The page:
In Summary

But, first: two topics that are currently under discussion are childhood education, and the role of parents in their children’s education.

In my article on future marketable careers sometime back, I used the phrase ‘helicopter parenting’ – and, in the feedback I received, it was argued that the phrase was ambiguous and needed elaboration. In this article is an elaboration…

But, first: two topics that are currently under discussion are childhood education, and the role of parents in their children’s education.

The early years of a child’s life are key to the child’s later life – and possible ultimate success.

Recent research findings associate brain development in the first three years of life and academic performance.

These early learning experiences are crucial in determining emotional and intellectual development – and will ultimately affect how a child performs in school.

Children systematically exposed to early childhood programmes have enhanced cognitive, verbal and social development, which is maintained into the first few years of school.

Furthermore, such children develop significantly higher IQ rates (Intelligence Quotient); enter school better-prepared to learn; are less likely to exhibit later delinquency and antisocial behaviour; tend to demonstrate higher levels of school achievement and better social adjustment – and are also more likely to pursue university education.

Parental involvement is often seen as a cornerstone in a child’s education. It can make a considerable difference to a child’s school life, both in academic success and in general ‘enjoyment’ at school.

Children whose parents stay involved are more likely to have higher self-esteem; be disciplined; have greater self-motivation – and tend to achieve better grades, regardless of their ethnic, social or racial backgrounds.

Important here is the degree of parental involvement: there is a need to have a balanced approach – otherwise, there is the risk of becoming a ‘helicopter parent,’ also called a ‘cosseting parent’ or, simply, a ‘cosseter.’

‘Helicopter Parenting’ (HP) is an extremely regimented and directed parenting style with the goal of protecting the physical and mental wellbeing of the child – sometimes at the risk of stifling the child.

HP usually involves telling, explaining and, at times, demonstrating – but never motivating or inspiring the child.

Generally, a ‘genius’ has 2 qualities: (s)he is 1 per cent inspired, and 99 per cent perspiration, sheer hard work.

HP does not create meritocracy. Merit begets confidence; confidence begets enthusiasm – and enthusiasm conquers the world.

But, somewhere along the way, the ‘wires’ between trying to be a supportive, positive parent and a hovering, overly-protective, ‘helicopter parent’ get crossed.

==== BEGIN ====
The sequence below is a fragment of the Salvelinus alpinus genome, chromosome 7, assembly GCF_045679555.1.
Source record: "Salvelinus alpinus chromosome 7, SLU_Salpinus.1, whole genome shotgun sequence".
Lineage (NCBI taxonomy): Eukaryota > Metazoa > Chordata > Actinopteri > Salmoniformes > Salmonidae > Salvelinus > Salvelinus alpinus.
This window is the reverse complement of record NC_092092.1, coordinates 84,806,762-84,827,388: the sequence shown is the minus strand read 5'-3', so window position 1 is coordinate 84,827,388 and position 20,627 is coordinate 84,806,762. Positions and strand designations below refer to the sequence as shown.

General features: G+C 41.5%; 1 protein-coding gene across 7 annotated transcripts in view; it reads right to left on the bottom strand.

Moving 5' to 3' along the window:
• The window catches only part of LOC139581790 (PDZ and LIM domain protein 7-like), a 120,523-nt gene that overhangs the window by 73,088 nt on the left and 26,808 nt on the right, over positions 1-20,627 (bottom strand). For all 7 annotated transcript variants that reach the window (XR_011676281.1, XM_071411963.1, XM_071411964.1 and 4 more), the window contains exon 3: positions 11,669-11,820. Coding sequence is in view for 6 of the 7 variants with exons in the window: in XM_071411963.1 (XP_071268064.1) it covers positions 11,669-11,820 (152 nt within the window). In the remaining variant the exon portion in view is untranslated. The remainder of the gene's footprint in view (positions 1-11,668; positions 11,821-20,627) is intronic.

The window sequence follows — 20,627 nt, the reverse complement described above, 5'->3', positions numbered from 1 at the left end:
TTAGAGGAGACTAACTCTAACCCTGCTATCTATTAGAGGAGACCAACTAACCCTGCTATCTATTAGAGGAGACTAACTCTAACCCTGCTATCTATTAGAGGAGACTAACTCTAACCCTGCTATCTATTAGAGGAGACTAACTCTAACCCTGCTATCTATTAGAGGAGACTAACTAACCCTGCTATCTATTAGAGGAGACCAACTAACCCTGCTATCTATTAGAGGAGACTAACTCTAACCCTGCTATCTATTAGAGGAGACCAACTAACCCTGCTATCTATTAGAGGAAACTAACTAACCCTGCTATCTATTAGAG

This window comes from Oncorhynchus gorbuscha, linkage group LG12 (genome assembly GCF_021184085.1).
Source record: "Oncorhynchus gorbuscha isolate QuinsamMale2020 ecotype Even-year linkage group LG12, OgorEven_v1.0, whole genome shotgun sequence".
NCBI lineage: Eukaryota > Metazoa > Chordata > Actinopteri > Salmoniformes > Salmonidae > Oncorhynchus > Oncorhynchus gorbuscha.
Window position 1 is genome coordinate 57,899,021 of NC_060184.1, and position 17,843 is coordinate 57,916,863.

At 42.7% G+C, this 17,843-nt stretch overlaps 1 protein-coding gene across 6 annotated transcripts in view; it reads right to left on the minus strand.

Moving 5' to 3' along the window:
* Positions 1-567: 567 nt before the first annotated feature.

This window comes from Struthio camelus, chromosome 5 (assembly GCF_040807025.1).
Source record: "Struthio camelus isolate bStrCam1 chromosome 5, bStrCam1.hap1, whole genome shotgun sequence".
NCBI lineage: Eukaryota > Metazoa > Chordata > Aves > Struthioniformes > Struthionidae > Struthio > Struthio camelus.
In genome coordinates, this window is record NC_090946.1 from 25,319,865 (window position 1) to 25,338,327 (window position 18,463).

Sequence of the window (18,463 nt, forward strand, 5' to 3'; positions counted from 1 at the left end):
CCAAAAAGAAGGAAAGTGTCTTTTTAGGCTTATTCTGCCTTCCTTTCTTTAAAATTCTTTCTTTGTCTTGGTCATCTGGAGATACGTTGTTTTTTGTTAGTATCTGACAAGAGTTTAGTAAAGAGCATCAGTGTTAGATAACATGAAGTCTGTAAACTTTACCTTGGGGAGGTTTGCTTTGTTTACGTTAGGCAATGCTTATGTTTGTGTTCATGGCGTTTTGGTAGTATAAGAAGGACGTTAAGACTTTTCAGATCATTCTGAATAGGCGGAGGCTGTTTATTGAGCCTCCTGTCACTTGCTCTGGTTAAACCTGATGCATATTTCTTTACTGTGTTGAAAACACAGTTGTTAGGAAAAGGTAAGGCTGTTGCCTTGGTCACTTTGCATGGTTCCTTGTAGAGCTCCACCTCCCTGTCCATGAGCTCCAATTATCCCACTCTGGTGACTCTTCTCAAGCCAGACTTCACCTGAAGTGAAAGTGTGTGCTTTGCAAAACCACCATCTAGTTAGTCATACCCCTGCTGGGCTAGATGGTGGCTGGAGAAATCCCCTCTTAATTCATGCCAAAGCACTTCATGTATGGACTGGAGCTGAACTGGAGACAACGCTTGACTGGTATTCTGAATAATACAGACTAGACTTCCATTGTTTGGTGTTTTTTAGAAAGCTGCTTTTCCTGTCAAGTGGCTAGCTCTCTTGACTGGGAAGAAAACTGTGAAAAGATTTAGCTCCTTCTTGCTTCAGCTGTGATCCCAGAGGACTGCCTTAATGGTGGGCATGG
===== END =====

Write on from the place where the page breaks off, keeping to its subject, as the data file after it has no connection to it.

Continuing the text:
You might be a ‘helicopter parent’ if:

• Your 4th grader comes home from school crying because her best friend Janet called her a bad name – and your first response is to complain to Janet’s mom.

• If you find yourself up at 11pm ‘rewriting your child’s English essay’ because you are not satisfied with what your child wrote.

• If your eight-year old still has the training wheels on his bike. Not that you let him ride it that often. The sidewalks are dangerous and they ride too fast for you to keep up…!

• …Or you and your son are having a meeting with the teacher, and when she asks him a question, you answer it for him.

All the foregoing are signs of a helicopter parent.

It is best not to hover over your child. Don’t tie your five-year old’s shoelaces when she can tie them, or dress her when she can dress herself.

Avoid hovering over and holding your child back from ‘normal risks’ that a child would take at that age level.

Don’t make your child the ‘centre of your universe.’ Don’t try to get all your emotional needs ‘met’ by your child. If you’re there at his beck-and-call – and over-functioning for him (in other words, doing for him what he can do for himself) – he’ll have a hard time functioning on his own in the world.

Most importantly: don’t allow his achievements to determine your self-worth and validation as a parent.

Don’t label your child. Negatively – or even positively – labeling your child is not a good idea, because it can create a self-fulfilling prophecy, or push her into a box that isn’t right for her.

Don’t remind one of your kids that she is ‘the pretty one,’ ‘the funny one,’ ‘the lazy one,’ or ‘the one who will turn out just like Dad.’

What’s a better approach? Let your child experience the consequences of his actions. The Kiswahili proverb ‘when a child cries for a razor blade, give it to him’ is an anti-dote for helicopter parenting.

Zulfiqarali Premji is a retired MUHAS pro-fessor. His career spans over 40 years in academia, research and public health.